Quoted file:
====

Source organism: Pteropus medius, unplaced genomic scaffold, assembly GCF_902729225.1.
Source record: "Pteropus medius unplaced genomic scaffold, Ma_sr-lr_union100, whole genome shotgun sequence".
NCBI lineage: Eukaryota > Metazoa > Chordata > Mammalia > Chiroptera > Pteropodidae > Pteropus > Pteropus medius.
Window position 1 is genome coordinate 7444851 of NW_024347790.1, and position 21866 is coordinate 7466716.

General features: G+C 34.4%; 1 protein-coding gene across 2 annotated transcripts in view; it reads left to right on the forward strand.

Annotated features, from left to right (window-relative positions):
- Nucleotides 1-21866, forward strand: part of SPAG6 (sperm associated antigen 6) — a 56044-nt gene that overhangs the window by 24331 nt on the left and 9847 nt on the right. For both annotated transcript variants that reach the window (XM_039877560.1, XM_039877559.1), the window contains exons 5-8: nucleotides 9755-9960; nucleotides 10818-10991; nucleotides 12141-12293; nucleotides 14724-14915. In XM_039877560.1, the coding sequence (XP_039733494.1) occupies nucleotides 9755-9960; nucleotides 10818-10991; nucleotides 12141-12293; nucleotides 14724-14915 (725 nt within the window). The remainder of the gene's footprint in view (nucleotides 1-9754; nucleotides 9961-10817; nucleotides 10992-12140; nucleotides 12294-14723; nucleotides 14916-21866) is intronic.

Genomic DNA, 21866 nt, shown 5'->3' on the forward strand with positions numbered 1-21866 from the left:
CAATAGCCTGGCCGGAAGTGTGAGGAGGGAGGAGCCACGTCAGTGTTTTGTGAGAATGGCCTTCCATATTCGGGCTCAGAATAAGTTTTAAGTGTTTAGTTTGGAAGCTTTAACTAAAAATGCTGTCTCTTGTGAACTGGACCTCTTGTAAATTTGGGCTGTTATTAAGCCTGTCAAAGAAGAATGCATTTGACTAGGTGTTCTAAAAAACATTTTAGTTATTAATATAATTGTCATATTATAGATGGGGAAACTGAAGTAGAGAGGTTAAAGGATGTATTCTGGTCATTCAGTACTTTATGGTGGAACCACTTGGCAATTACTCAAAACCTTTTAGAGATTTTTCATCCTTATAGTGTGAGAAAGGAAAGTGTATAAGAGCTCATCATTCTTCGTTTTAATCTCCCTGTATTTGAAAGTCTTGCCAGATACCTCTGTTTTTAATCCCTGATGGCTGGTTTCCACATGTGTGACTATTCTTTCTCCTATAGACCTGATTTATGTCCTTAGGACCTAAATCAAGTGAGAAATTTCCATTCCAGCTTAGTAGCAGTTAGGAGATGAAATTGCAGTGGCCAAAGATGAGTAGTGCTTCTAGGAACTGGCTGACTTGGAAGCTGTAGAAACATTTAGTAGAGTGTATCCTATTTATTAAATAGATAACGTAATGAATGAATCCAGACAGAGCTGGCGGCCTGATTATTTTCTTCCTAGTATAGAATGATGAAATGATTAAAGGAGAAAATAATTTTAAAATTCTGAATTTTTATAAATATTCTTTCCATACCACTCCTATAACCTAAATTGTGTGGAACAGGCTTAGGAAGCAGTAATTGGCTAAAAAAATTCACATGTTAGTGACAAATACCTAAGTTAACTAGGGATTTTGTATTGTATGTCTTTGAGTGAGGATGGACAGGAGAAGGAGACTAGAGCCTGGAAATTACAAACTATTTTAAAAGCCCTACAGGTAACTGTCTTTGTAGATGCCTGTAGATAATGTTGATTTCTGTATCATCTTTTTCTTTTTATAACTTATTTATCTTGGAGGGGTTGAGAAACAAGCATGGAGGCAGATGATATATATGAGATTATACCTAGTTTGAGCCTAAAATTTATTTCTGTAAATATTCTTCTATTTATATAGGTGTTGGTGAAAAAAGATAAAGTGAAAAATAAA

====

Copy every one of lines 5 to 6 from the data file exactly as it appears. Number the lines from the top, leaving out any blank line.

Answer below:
General features: G+C 34.4%; 1 protein-coding gene across 2 annotated transcripts in view; it reads left to right on the forward strand.

Annotated features, from left to right (window-relative positions):